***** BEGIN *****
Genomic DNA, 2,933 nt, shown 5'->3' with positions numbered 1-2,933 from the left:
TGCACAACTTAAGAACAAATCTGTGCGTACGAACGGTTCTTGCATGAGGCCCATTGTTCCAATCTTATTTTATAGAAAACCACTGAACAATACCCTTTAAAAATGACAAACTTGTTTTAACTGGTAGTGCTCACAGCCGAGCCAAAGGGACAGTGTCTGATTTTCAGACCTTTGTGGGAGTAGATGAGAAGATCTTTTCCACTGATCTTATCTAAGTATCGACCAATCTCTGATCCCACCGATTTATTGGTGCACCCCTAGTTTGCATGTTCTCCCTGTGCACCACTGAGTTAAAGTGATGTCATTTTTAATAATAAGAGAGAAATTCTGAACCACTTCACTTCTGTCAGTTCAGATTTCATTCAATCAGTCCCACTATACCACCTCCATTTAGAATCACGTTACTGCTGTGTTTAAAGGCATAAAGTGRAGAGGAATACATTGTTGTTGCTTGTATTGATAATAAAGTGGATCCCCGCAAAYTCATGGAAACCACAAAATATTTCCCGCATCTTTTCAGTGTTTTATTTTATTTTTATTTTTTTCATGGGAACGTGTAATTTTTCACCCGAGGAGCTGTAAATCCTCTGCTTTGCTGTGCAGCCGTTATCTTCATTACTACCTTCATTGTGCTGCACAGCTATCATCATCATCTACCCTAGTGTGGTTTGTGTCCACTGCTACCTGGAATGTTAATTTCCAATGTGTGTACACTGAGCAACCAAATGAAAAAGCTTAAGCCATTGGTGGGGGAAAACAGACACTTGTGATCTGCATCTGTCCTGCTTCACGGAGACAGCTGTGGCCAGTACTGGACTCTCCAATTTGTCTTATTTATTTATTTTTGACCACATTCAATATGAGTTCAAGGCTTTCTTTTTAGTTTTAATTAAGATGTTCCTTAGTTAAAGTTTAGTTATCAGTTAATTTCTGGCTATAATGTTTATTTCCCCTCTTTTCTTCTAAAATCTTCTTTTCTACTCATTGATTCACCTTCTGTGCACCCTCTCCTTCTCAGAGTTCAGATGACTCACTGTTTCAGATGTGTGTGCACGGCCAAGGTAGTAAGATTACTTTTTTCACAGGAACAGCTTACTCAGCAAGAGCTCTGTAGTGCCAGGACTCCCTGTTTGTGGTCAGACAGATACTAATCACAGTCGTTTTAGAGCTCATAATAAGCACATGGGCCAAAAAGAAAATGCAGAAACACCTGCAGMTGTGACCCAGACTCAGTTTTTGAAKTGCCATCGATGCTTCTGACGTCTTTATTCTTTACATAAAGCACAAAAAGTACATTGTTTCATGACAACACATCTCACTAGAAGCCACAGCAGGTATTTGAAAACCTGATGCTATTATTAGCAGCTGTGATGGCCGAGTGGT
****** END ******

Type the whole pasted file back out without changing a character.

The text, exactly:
Genomic DNA, 2,933 nt, shown 5'->3' with positions numbered 1-2,933 from the left:
TGCACAACTTAAGAACAAATCTGTGCGTACGAACGGTTCTTGCATGAGGCCCATTGTTCCAATCTTATTTTATAGAAAACCACTGAACAATACCCTTTAAAAATGACAAACTTGTTTTAACTGGTAGTGCTCACAGCCGAGCCAAAGGGACAGTGTCTGATTTTCAGACCTTTGTGGGAGTAGATGAGAAGATCTTTTCCACTGATCTTATCTAAGTATCGACCAATCTCTGATCCCACCGATTTATTGGTGCACCCCTAGTTTGCATGTTCTCCCTGTGCACCACTGAGTTAAAGTGATGTCATTTTTAATAATAAGAGAGAAATTCTGAACCACTTCACTTCTGTCAGTTCAGATTTCATTCAATCAGTCCCACTATACCACCTCCATTTAGAATCACGTTACTGCTGTGTTTAAAGGCATAAAGTGRAGAGGAATACATTGTTGTTGCTTGTATTGATAATAAAGTGGATCCCCGCAAAYTCATGGAAACCACAAAATATTTCCCGCATCTTTTCAGTGTTTTATTTTATTTTTATTTTTTTCATGGGAACGTGTAATTTTTCACCCGAGGAGCTGTAAATCCTCTGCTTTGCTGTGCAGCCGTTATCTTCATTACTACCTTCATTGTGCTGCACAGCTATCATCATCATCTACCCTAGTGTGGTTTGTGTCCACTGCTACCTGGAATGTTAATTTCCAATGTGTGTACACTGAGCAACCAAATGAAAAAGCTTAAGCCATTGGTGGGGGAAAACAGACACTTGTGATCTGCATCTGTCCTGCTTCACGGAGACAGCTGTGGCCAGTACTGGACTCTCCAATTTGTCTTATTTATTTATTTTTGACCACATTCAATATGAGTTCAAGGCTTTCTTTTTAGTTTTAATTAAGATGTTCCTTAGTTAAAGTTTAGTTATCAGTTAATTTCTGGCTATAATGTTTATTTCCCCTCTTTTCTTCTAAAATCTTCTTTTCTACTCATTGATTCACCTTCTGTGCACCCTCTCCTTCTCAGAGTTCAGATGACTCACTGTTTCAGATGTGTGTGCACGGCCAAGGTAGTAAGATTACTTTTTTCACAGGAACAGCTTACTCAGCAAGAGCTCTGTAGTGCCAGGACTCCCTGTTTGTGGTCAGACAGATACTAATCACAGTCGTTTTAGAGCTCATAATAAGCACATGGGCCAAAAAGAAAATGCAGAAACACCTGCAGMTGTGACCCAGACTCAGTTTTTGAAKTGCCATCGATGCTTCTGACGTCTTTATTCTTTACATAAAGCACAAAAAGTACATTGTTTCATGACAACACATCTCACTAGAAGCCACAGCAGGTATTTGAAAACCTGATGCTATTATTAGCAGCTGTGATGGCCGAGTGGT